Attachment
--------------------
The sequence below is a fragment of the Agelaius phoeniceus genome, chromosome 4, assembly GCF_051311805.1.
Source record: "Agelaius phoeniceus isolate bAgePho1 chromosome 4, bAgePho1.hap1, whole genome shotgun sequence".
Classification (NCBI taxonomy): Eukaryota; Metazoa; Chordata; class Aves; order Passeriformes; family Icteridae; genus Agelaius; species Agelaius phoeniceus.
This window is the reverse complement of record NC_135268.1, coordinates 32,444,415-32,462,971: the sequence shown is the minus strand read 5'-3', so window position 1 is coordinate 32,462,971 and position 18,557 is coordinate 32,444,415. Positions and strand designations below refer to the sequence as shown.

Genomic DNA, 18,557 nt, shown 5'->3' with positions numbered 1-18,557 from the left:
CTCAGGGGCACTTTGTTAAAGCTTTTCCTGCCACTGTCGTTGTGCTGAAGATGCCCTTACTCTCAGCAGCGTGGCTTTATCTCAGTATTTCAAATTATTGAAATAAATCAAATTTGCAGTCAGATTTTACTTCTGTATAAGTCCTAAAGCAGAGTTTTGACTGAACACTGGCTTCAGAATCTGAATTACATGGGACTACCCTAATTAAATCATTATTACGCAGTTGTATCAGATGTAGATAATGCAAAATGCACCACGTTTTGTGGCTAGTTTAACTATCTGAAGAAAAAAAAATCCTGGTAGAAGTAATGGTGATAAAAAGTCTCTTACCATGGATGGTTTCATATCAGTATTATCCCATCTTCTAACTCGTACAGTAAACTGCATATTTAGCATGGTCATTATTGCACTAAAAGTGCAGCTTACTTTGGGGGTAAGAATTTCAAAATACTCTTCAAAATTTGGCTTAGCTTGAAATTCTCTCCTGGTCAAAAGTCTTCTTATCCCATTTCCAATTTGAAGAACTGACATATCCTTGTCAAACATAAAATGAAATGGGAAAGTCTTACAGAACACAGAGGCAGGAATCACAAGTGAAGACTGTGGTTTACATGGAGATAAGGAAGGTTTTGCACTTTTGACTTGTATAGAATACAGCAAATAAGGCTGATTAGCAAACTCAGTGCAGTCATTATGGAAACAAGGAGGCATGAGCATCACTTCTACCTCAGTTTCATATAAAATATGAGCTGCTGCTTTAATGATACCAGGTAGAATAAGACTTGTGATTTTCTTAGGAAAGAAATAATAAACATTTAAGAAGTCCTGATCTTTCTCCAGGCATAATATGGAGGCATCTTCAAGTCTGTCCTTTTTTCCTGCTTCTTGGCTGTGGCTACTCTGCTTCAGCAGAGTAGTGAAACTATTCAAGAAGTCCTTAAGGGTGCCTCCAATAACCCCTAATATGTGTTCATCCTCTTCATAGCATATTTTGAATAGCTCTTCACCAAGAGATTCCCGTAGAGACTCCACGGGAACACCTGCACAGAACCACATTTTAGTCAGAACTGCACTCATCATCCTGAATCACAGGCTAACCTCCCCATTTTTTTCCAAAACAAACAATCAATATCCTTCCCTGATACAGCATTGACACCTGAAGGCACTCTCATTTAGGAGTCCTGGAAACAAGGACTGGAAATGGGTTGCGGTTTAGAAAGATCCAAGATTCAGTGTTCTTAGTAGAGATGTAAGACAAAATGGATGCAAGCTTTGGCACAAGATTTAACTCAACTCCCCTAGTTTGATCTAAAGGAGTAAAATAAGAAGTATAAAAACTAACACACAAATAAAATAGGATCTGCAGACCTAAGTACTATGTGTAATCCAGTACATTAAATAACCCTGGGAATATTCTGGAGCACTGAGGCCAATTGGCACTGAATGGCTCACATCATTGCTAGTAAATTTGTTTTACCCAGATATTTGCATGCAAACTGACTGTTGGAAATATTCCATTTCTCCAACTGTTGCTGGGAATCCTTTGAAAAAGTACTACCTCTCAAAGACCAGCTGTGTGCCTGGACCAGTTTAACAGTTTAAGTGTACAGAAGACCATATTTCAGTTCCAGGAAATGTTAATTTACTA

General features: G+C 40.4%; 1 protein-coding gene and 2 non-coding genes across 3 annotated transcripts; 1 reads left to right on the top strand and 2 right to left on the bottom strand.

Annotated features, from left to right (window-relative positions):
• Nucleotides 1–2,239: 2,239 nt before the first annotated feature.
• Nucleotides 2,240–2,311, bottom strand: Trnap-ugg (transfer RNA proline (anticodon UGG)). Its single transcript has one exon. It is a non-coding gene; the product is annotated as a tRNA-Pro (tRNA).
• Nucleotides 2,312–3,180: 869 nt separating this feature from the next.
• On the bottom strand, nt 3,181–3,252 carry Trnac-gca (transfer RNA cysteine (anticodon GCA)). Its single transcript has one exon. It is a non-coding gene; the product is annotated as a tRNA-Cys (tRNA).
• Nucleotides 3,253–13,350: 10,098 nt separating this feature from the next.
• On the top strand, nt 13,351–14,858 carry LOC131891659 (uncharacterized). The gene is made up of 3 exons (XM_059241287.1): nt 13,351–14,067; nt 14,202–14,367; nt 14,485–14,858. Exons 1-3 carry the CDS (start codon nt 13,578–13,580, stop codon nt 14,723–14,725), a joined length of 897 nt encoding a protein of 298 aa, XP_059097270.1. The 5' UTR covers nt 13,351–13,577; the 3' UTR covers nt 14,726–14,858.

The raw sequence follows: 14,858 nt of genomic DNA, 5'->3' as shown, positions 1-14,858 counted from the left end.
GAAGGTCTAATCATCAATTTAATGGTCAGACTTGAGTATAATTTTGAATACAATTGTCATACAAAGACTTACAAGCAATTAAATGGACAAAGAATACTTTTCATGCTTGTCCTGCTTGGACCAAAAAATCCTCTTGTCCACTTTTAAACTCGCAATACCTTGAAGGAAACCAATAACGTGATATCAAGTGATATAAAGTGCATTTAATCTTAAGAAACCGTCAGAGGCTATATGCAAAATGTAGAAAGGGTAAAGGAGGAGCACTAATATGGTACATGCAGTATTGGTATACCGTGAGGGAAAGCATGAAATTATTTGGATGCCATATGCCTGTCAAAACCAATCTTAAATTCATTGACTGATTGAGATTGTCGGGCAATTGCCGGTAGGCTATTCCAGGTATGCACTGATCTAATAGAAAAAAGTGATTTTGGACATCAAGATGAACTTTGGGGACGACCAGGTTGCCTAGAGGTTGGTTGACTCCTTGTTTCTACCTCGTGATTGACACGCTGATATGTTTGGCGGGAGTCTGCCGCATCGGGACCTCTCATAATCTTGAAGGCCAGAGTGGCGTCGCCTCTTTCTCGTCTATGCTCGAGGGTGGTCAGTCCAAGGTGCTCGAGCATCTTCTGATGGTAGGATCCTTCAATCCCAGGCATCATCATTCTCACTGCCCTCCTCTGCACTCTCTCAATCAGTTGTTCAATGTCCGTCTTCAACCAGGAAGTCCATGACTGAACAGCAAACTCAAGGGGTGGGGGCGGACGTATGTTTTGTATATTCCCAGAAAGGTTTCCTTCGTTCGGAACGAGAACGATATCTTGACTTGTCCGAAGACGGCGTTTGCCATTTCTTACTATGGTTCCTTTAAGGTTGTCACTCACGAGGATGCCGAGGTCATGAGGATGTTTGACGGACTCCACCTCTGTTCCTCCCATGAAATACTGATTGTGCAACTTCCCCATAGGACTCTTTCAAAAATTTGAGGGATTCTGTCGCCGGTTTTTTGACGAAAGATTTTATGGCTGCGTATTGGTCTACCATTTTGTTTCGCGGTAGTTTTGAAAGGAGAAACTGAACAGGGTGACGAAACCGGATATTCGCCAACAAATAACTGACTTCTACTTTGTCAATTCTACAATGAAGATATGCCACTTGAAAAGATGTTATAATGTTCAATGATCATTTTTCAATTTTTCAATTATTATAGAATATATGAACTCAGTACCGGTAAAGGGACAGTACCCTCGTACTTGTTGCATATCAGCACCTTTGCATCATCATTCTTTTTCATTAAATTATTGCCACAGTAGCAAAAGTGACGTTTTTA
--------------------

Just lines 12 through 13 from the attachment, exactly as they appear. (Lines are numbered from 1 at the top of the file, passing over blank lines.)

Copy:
• On the bottom strand, nt 3,181–3,252 carry Trnac-gca (transfer RNA cysteine (anticodon GCA)). Its single transcript has one exon. It is a non-coding gene; the product is annotated as a tRNA-Cys (tRNA).
• Nucleotides 3,253–13,350: 10,098 nt separating this feature from the next.